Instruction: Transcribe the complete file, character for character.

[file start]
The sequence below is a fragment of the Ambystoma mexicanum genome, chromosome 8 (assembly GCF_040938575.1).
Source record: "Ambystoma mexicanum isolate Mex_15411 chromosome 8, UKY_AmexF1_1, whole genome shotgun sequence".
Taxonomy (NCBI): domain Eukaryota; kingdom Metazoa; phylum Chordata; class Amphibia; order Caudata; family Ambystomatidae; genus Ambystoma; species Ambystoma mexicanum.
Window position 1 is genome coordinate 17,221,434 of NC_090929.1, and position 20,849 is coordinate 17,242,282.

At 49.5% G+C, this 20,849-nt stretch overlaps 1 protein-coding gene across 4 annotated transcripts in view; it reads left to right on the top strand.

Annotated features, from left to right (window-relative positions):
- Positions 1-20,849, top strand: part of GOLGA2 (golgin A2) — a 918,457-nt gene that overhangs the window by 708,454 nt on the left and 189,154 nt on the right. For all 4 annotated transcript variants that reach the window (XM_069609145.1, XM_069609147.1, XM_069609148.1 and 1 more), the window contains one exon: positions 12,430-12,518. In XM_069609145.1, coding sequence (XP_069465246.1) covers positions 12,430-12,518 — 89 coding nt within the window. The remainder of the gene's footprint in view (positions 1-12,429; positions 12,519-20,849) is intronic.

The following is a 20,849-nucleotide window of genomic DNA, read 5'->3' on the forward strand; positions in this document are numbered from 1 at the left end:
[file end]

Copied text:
The sequence below is a fragment of the Ambystoma mexicanum genome, chromosome 8 (assembly GCF_040938575.1).
Source record: "Ambystoma mexicanum isolate Mex_15411 chromosome 8, UKY_AmexF1_1, whole genome shotgun sequence".
Taxonomy (NCBI): domain Eukaryota; kingdom Metazoa; phylum Chordata; class Amphibia; order Caudata; family Ambystomatidae; genus Ambystoma; species Ambystoma mexicanum.
Window position 1 is genome coordinate 17,221,434 of NC_090929.1, and position 20,849 is coordinate 17,242,282.

At 49.5% G+C, this 20,849-nt stretch overlaps 1 protein-coding gene across 4 annotated transcripts in view; it reads left to right on the top strand.

Annotated features, from left to right (window-relative positions):
- Positions 1-20,849, top strand: part of GOLGA2 (golgin A2) — a 918,457-nt gene that overhangs the window by 708,454 nt on the left and 189,154 nt on the right. For all 4 annotated transcript variants that reach the window (XM_069609145.1, XM_069609147.1, XM_069609148.1 and 1 more), the window contains one exon: positions 12,430-12,518. In XM_069609145.1, coding sequence (XP_069465246.1) covers positions 12,430-12,518 — 89 coding nt within the window. The remainder of the gene's footprint in view (positions 1-12,429; positions 12,519-20,849) is intronic.

The following is a 20,849-nucleotide window of genomic DNA, read 5'->3' on the forward strand; positions in this document are numbered from 1 at the left end: